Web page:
JS:  Is there an experience you’ve had with a book that you would want for a reader of your own work?

CF: Yes. It’s an experience that has happened in a number of people’s books. Probably the first time I identified it was in reading a novel by George Macdonald. So it’s just Scottish stories, and then a character comes in the middle of it, and there’s this line that just appears: “Oh….God!” And it’s like suddenly in the middle of this story about people and stuff going on, just a story, God appears in there, and it stops me as I’m reading. And I go, “Oh, yeah, God’s here!” and I recognize Him in in the pages.

I mean I can hardly read Augustine without having it happen. It happens in Lewis all the time. Thomas Kelly is another one who’s encouraging people to be aware of God’s presence. And in his writing, I often find God suddenly there. And that’s what I want to happen with my book, that people will find God while they’re reading: “Oh, yeah. He’s here, too. I’m not alone. God’s here with me! Okay!” That’s why my book is called A Breath of Fresh God.

And it’s like suddenly in the middle of this story about people and stuff going on, just a story, God appears in there, and it stops me as I’m reading. And I go, “Oh, yeah, God’s here!” and I recognize Him in in the pages.

JS: So that’s a really good segue to thinking about writing as a spiritual practice. How do you think your zeal for writing, your desire to write, is connected with your discipleship and your relationship to God?

CF: Here I have to step away from what I’ve tried to publish that’s necessarily for other people.

I followed and tried all kinds of Bible study methods that people had recommended. I had a pastor in Colorado who recommends you read the Bible through in a year, and I had done that a number of times. And just finally, I said, “This is not what I want to do. It’s too fast.”

So I developed then this writing-way of studying. So, I take a chapter, and I read the same chapter until I have finished it. It might take five or six days if I’m busy. And if it’s not every day, it takes longer. I write a set of verses, whatever makes sense in terms of the content. So it might be six verses, or it might be ten. I copy it out, usually in four versions, three English and one Russian. And so, when I have copied it, I then turn my notebook on my side. So I write diagonally across it so that my words are different than the biblical words, and I just respond.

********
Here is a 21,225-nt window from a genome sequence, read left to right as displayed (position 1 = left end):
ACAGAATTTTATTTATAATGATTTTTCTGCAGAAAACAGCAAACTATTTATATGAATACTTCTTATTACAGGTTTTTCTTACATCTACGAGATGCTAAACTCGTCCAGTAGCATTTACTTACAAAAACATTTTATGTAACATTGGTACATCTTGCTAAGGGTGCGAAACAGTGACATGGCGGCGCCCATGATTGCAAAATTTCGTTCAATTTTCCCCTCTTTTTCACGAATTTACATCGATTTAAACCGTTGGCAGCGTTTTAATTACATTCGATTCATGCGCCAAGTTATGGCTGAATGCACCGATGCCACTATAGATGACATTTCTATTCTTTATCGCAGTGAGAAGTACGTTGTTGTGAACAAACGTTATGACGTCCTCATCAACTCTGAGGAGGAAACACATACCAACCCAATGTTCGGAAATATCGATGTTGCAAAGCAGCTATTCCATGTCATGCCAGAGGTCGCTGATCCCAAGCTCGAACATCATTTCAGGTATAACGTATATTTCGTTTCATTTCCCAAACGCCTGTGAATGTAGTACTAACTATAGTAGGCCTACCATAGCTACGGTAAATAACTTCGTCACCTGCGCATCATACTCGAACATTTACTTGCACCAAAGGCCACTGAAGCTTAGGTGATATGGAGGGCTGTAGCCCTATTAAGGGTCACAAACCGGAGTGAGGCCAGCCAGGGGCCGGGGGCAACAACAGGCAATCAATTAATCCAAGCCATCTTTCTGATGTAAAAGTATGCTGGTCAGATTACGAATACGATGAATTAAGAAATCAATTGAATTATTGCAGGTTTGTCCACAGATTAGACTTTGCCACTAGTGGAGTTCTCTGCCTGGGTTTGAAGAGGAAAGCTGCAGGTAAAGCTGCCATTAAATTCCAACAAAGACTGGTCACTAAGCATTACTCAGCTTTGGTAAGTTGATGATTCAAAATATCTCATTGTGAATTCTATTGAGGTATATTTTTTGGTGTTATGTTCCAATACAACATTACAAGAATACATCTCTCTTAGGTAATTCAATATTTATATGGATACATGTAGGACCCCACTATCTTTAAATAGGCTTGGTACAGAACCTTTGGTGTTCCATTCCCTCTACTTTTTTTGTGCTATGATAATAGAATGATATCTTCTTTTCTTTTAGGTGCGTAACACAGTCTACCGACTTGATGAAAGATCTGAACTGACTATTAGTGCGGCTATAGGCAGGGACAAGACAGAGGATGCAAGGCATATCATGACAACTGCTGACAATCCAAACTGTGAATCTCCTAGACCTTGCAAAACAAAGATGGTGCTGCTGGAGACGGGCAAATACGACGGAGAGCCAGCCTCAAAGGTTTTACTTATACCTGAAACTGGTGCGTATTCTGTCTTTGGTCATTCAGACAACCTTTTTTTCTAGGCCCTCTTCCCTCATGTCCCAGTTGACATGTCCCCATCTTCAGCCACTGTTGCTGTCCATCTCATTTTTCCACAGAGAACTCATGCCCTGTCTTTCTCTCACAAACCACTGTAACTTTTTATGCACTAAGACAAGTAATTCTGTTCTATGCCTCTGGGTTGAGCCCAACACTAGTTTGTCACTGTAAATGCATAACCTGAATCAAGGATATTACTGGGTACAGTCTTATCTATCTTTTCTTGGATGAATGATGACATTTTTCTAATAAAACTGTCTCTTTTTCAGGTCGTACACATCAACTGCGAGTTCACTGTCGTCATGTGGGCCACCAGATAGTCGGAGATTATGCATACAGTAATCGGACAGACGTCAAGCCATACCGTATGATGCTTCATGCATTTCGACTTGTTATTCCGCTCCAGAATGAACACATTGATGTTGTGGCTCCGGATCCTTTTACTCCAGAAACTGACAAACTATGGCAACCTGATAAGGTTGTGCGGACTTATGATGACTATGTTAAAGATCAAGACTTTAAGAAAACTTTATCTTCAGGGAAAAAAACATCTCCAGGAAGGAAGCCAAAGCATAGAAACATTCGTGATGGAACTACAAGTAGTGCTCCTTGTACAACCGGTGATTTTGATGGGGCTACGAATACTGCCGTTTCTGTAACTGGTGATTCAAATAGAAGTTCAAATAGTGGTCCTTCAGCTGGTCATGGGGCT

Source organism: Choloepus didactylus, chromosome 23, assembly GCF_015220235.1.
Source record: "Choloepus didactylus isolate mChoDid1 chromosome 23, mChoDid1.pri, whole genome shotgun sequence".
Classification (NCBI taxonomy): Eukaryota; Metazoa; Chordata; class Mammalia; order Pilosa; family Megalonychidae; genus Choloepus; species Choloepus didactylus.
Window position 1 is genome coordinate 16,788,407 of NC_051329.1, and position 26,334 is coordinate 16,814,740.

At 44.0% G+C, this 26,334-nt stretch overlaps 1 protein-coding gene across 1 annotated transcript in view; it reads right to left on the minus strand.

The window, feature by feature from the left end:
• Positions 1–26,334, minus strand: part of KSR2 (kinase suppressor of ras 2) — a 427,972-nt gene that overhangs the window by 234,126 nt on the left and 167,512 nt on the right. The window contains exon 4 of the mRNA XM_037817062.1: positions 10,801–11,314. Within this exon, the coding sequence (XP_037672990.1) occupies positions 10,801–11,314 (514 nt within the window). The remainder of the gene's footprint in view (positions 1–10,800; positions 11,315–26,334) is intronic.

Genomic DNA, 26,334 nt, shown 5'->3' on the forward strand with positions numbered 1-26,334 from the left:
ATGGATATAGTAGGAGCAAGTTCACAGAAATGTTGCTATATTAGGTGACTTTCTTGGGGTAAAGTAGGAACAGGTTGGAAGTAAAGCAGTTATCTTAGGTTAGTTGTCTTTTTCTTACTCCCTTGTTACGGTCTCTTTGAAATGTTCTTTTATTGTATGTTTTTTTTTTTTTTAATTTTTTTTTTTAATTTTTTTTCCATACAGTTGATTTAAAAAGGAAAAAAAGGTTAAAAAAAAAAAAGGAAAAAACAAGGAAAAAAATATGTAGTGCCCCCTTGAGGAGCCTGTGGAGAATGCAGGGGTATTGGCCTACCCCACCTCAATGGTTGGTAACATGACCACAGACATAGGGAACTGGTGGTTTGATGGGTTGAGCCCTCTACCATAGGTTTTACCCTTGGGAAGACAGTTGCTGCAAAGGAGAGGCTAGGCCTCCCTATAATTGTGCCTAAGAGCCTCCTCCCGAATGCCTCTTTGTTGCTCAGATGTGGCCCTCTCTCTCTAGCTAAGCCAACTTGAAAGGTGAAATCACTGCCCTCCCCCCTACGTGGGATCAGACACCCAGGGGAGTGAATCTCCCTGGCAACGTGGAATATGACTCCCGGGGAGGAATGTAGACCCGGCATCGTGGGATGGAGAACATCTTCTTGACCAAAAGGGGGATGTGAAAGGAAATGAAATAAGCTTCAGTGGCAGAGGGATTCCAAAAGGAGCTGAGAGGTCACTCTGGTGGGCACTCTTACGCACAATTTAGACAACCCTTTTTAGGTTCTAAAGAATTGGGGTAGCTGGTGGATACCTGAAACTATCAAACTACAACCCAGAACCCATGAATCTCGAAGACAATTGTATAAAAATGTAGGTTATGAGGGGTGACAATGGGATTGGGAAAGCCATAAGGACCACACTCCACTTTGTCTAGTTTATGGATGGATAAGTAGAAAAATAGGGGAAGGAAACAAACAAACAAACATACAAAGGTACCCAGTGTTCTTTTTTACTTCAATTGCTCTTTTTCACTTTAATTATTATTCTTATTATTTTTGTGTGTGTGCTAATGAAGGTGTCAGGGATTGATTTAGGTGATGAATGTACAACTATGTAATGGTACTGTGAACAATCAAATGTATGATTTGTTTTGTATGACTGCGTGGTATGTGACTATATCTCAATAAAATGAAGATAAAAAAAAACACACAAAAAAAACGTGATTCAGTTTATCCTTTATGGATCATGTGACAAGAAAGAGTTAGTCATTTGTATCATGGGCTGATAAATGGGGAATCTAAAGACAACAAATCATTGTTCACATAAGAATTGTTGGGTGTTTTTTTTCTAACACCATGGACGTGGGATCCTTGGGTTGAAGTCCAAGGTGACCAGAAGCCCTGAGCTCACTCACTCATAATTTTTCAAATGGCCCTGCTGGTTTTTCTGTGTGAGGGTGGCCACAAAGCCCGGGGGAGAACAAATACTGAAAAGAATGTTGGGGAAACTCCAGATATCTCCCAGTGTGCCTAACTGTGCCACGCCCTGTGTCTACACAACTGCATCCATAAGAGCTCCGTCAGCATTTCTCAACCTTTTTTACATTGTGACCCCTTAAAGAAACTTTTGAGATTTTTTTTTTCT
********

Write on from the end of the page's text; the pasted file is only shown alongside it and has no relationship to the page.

After having written the passage four times where I captured the nuances of the different versions, I’ve given myself permission to respond very honestly. So sometimes I’m arguing with God; “This does not make any sense. Why did He do this?” Or sometimes it’s stepping in between the lines of it and saying, “What was He feeling? Where did this come from? What else is in the circumstance here?” Sometimes it’s just asking questions: “God, I don’t like this part. Why is this here? What are You doing?” And I just respond, usually for five or six pages. I’m just talking back and forth to God. I’m amazed how often in the midst of that, I uncover something that I have written that I didn’t know. I learn something in my own writing, and God will form ideas in my own writing where I go, “Oh!” And suddenly the scriptural passage makes more sense in a different sort of way, or I see a different perspective on it because I’ve just let the words flow.

JS: I want you to talk about the title of your book and the experience you want the reader to have because it sounds like you’re constantly catching a breath of fresh God in your own writing as you’re writing it even apart from what the reader may see. Maybe you can give us the shorthand for what the title of your book is talking about, and then how long that particular idea has been brewing for you and how long you’ve been meditating on it and practicing it and hoping that other people catch it too.